What is Chlamydia?

  • Caused by the sexually transmitted bacterium Chlamydia trachomatis
  • Most commonly bacterial sexually transmitted disease in the United States

Transmission

  • Can be spread to rectum through contact with bodily fluids from anal sex or throat with oral sex
  • Women may be re-infected if their partners are not treated

Complications in Pregnancy

  • In pregnancy, untreated Chlamydia can lead to premature delivery
  • Pregnant women may pass Chlamydial infections to their babies during delivery which may result in infections in the eyes or lungs
  • Chlamydia is the #1 leading cause of blindness in 3rd world countries

Diagnosis

  • Diagnosed by lab tests requiring a specimen taken from a site such as the cervix or penis
  • May be diagnosed through the urine

Treatment

  • Chlamydia is easily treated with antibiotics
  • All sex partners should be notified, evaluated, tested, and treated
  • Persons with Chlamydia should abstain from sexual contact until they and their sex partners have completed their treatment

Symptoms

  • Usually women have no symptoms which may result in irreversible damage including infertility
  • Symptoms in women, if they occur, may appear at about 1-3 weeks after exposure and consist of unusual vaginal discharge and/or burning with urination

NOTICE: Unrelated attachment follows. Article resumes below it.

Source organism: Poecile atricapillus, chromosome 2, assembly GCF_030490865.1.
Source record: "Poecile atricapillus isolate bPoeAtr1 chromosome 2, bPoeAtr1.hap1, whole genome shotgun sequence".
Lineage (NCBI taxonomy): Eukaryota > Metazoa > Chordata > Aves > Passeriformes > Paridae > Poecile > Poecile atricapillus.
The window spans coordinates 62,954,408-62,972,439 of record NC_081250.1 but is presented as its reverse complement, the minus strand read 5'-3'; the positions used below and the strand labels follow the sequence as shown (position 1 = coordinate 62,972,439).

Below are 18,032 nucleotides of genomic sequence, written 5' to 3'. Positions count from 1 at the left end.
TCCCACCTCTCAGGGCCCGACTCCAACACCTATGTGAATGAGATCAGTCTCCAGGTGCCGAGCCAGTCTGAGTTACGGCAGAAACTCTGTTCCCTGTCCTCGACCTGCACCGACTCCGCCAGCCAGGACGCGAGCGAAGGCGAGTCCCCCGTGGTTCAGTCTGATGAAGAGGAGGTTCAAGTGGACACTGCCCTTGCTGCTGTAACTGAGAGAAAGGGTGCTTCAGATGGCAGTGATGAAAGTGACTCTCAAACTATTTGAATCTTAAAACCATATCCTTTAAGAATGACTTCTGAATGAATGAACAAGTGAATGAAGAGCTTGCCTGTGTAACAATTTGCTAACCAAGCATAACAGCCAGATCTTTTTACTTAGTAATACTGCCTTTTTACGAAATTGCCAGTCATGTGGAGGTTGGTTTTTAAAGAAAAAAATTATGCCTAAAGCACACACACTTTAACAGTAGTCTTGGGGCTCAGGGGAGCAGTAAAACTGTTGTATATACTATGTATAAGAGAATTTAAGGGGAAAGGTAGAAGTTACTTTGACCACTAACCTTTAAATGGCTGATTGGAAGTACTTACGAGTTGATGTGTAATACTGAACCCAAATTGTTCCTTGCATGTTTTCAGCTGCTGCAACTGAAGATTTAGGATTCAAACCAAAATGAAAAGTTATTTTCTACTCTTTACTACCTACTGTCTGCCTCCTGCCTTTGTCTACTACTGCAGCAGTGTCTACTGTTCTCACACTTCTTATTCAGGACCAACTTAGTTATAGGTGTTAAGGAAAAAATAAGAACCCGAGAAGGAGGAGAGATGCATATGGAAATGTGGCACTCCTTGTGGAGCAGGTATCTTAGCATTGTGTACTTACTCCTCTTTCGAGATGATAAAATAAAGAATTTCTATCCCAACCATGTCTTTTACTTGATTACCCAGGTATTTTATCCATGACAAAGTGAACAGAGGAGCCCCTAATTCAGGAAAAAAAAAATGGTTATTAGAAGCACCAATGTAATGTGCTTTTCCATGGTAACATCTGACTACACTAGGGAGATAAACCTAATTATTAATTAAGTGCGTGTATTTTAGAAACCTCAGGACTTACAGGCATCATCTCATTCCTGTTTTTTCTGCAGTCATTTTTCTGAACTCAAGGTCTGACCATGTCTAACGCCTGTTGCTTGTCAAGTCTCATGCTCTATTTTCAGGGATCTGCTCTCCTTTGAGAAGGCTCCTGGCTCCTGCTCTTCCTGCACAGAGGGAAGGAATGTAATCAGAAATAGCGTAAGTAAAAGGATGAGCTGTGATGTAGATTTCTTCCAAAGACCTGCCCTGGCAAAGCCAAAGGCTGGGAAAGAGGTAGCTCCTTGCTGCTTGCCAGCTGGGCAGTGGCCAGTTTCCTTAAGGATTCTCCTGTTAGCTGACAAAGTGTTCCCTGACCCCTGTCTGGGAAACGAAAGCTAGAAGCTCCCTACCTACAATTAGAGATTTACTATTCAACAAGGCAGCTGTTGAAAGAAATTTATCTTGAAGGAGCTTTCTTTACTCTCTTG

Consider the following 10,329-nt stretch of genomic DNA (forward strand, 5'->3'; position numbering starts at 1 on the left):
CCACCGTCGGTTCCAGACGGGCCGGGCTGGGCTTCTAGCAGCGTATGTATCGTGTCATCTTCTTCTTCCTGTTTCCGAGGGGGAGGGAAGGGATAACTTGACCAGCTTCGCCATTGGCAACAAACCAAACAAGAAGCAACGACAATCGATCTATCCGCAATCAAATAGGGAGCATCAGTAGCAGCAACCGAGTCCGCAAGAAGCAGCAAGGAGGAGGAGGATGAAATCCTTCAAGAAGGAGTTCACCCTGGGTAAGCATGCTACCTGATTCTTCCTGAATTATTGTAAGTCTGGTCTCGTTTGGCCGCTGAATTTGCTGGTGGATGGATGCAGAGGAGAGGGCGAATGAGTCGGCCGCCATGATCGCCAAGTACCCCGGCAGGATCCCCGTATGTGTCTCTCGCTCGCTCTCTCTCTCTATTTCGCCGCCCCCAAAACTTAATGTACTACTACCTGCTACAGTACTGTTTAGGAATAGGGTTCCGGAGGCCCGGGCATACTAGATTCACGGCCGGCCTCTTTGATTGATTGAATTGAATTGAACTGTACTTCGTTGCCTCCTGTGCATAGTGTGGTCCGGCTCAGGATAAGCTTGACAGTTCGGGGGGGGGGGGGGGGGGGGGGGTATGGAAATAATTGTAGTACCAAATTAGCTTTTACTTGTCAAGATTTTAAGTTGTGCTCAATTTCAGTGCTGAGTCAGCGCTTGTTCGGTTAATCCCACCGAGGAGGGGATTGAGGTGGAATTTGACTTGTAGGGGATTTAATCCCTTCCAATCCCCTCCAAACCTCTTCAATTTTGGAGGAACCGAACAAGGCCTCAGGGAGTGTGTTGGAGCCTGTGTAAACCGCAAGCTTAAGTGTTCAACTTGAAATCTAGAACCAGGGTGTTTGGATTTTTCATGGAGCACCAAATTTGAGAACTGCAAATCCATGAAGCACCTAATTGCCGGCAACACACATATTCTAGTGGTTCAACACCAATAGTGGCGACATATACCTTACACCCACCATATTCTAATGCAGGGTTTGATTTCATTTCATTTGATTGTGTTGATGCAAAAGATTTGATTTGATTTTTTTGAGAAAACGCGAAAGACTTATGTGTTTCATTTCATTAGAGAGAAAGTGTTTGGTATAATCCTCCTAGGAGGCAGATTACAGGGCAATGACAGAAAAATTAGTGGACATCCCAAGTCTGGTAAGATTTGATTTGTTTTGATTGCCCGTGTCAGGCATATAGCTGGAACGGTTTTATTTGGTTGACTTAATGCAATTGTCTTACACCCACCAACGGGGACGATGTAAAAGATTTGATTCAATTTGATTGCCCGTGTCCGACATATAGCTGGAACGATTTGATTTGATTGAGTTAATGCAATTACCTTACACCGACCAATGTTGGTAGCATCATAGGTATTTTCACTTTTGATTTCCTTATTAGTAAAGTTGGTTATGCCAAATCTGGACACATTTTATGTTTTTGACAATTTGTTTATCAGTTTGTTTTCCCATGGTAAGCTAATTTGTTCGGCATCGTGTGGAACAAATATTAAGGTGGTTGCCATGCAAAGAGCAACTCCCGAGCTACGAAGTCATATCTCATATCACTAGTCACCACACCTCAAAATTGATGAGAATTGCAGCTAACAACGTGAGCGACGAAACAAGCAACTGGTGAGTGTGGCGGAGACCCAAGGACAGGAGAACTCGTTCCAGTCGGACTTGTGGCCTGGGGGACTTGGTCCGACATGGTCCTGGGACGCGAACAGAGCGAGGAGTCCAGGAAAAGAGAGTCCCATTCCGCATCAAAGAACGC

• Some women may experience lower abdominal pain, low back pain, nausea, fever, pain during intercourse, or bleeding between menstrual periods
  • Most men have no discharge but may have discharge from the penis , burning with urination or itching around the opening of the penis

Complications

  • Major cause of infertility, ectopic pregnancy and pelvic pain in the U.S.
  • May result in pelvic inflammatory disease (PID) which occurs when the infection spreads from the cervix to the fallopian tubes  resulting in permanent damage to the fallopian tubes, uterus and surrounding tissues
  • Chlamydial infections can facilitate the transmission of HIV infection

Prevention

  • Prevention is best achieved by abstinence from sexual contact, or to be in a long-term mutually monogamous relationship
  • The use of latex male condoms consistently and correctly can reduce the risk of transmission
  • CDC recommends screening all sexually active women younger than 26 annually  and for older women with risk factors including a new sex partner or multiple sex partners
  • All pregnant women should be screened for Chlamydia
  • Women and men with new partners should be tested for all sexually transmitted diseases
  • Transmission of an STD cannot be prevented by washing the genitals, urinating, and/or douching after sex
  • Cannot be spread through contact with toilet seats, doorknobs, swimming pools, hot tubs, bathtubs, shared clothing, eating utensils